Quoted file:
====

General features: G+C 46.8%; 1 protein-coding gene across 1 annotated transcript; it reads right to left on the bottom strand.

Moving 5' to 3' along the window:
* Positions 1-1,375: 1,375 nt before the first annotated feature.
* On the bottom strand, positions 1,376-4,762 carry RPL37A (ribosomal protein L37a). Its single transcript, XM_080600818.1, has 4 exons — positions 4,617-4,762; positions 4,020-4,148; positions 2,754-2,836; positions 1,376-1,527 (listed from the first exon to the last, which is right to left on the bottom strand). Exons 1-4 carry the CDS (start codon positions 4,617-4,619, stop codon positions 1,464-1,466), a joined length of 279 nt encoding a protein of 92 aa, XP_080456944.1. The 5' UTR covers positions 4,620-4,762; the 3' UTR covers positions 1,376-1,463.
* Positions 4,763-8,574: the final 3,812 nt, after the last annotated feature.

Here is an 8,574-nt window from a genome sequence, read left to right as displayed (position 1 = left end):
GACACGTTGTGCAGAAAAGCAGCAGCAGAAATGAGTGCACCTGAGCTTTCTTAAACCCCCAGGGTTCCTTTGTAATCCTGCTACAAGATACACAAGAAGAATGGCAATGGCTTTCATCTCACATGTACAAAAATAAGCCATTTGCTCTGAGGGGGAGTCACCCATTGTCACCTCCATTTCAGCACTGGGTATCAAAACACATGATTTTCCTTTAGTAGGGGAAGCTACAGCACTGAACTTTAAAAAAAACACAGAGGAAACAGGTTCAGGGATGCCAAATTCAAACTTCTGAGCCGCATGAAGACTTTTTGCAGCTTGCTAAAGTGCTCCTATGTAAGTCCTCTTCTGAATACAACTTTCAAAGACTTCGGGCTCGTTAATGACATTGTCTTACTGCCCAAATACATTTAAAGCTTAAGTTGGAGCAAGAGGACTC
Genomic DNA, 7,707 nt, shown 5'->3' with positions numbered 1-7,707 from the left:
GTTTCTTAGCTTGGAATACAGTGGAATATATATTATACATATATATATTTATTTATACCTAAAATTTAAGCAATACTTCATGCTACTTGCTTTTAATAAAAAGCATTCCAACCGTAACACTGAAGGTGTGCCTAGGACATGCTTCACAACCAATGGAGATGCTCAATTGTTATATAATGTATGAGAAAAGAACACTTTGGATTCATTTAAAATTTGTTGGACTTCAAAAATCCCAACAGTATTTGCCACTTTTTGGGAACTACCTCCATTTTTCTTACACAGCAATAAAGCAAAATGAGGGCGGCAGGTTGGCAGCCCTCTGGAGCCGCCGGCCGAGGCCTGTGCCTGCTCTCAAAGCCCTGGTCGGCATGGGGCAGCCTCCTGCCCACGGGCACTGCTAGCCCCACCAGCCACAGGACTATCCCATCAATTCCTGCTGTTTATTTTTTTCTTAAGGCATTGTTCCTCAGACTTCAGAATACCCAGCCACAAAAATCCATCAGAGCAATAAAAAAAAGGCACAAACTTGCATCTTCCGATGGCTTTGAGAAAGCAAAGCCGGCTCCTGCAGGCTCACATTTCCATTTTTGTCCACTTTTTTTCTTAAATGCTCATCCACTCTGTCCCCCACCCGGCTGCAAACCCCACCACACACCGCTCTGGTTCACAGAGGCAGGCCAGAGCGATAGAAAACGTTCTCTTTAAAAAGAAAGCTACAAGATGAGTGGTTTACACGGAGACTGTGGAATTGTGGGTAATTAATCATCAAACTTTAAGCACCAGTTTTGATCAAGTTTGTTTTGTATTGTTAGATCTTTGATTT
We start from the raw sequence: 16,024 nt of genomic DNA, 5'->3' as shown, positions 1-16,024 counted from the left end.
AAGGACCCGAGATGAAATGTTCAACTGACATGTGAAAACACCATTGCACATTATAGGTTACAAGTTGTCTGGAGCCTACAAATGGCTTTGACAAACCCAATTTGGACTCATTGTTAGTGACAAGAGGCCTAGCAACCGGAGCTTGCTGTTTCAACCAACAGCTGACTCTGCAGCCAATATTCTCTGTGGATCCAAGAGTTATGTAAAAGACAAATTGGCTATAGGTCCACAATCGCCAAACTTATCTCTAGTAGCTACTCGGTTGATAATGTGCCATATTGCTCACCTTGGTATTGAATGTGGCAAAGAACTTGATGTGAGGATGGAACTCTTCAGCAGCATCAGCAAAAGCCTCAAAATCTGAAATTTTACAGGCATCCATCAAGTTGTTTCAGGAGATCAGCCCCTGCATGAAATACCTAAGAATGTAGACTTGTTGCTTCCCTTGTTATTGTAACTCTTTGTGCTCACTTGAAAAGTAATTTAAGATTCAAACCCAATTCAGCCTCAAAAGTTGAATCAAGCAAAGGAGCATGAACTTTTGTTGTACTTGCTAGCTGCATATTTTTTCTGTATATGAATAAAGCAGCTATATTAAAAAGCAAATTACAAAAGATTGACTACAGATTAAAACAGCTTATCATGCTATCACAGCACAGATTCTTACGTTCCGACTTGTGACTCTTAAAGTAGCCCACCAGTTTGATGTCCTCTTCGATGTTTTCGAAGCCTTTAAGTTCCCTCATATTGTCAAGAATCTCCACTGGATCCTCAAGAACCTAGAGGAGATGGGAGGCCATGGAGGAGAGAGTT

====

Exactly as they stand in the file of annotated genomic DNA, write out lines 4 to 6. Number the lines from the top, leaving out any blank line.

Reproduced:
* On the bottom strand, positions 1,376-4,762 carry RPL37A (ribosomal protein L37a). Its single transcript, XM_080600818.1, has 4 exons — positions 4,617-4,762; positions 4,020-4,148; positions 2,754-2,836; positions 1,376-1,527 (listed from the first exon to the last, which is right to left on the bottom strand). Exons 1-4 carry the CDS (start codon positions 4,617-4,619, stop codon positions 1,464-1,466), a joined length of 279 nt encoding a protein of 92 aa, XP_080456944.1. The 5' UTR covers positions 4,620-4,762; the 3' UTR covers positions 1,376-1,463.
* Positions 4,763-8,574: the final 3,812 nt, after the last annotated feature.

Here is an 8,574-nt window from a genome sequence, read left to right as displayed (position 1 = left end):